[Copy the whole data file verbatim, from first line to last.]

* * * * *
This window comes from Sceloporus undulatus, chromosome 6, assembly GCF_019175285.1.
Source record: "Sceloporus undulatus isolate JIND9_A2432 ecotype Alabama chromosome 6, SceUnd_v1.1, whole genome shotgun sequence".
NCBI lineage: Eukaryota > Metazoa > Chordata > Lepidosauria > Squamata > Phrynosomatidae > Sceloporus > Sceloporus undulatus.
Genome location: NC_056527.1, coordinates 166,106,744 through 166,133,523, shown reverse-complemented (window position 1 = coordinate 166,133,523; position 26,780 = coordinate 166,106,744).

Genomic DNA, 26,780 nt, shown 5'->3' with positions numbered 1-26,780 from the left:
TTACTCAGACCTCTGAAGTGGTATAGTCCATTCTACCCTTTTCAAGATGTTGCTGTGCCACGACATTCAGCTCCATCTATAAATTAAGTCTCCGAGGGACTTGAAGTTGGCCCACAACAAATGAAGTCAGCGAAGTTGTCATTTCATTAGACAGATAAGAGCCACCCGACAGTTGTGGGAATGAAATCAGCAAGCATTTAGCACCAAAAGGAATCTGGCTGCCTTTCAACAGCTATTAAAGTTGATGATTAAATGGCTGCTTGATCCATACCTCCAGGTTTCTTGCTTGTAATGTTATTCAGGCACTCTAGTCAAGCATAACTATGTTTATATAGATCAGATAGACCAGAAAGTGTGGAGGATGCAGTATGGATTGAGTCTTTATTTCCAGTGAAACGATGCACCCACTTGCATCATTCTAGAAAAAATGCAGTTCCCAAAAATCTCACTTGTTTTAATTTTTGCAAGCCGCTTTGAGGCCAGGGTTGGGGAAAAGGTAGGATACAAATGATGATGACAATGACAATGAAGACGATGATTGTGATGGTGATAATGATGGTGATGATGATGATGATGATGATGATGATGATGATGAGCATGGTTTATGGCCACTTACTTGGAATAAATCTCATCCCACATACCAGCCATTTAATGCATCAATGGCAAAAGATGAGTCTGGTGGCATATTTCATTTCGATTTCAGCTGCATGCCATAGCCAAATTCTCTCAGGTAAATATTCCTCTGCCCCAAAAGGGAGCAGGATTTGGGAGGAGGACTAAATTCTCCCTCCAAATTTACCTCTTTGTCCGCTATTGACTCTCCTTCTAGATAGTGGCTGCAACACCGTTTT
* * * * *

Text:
This window comes from Sceloporus undulatus, chromosome 6, assembly GCF_019175285.1.
Source record: "Sceloporus undulatus isolate JIND9_A2432 ecotype Alabama chromosome 6, SceUnd_v1.1, whole genome shotgun sequence".
NCBI lineage: Eukaryota > Metazoa > Chordata > Lepidosauria > Squamata > Phrynosomatidae > Sceloporus > Sceloporus undulatus.
Genome location: NC_056527.1, coordinates 166,106,744 through 166,133,523, shown reverse-complemented (window position 1 = coordinate 166,133,523; position 26,780 = coordinate 166,106,744).

Genomic DNA, 26,780 nt, shown 5'->3' with positions numbered 1-26,780 from the left:
TTACTCAGACCTCTGAAGTGGTATAGTCCATTCTACCCTTTTCAAGATGTTGCTGTGCCACGACATTCAGCTCCATCTATAAATTAAGTCTCCGAGGGACTTGAAGTTGGCCCACAACAAATGAAGTCAGCGAAGTTGTCATTTCATTAGACAGATAAGAGCCACCCGACAGTTGTGGGAATGAAATCAGCAAGCATTTAGCACCAAAAGGAATCTGGCTGCCTTTCAACAGCTATTAAAGTTGATGATTAAATGGCTGCTTGATCCATACCTCCAGGTTTCTTGCTTGTAATGTTATTCAGGCACTCTAGTCAAGCATAACTATGTTTATATAGATCAGATAGACCAGAAAGTGTGGAGGATGCAGTATGGATTGAGTCTTTATTTCCAGTGAAACGATGCACCCACTTGCATCATTCTAGAAAAAATGCAGTTCCCAAAAATCTCACTTGTTTTAATTTTTGCAAGCCGCTTTGAGGCCAGGGTTGGGGAAAAGGTAGGATACAAATGATGATGACAATGACAATGAAGACGATGATTGTGATGGTGATAATGATGGTGATGATGATGATGATGATGATGATGATGATGATGAGCATGGTTTATGGCCACTTACTTGGAATAAATCTCATCCCACATACCAGCCATTTAATGCATCAATGGCAAAAGATGAGTCTGGTGGCATATTTCATTTCGATTTCAGCTGCATGCCATAGCCAAATTCTCTCAGGTAAATATTCCTCTGCCCCAAAAGGGAGCAGGATTTGGGAGGAGGACTAAATTCTCCCTCCAAATTTACCTCTTTGTCCGCTATTGACTCTCCTTCTAGATAGTGGCTGCAACACCGTTTT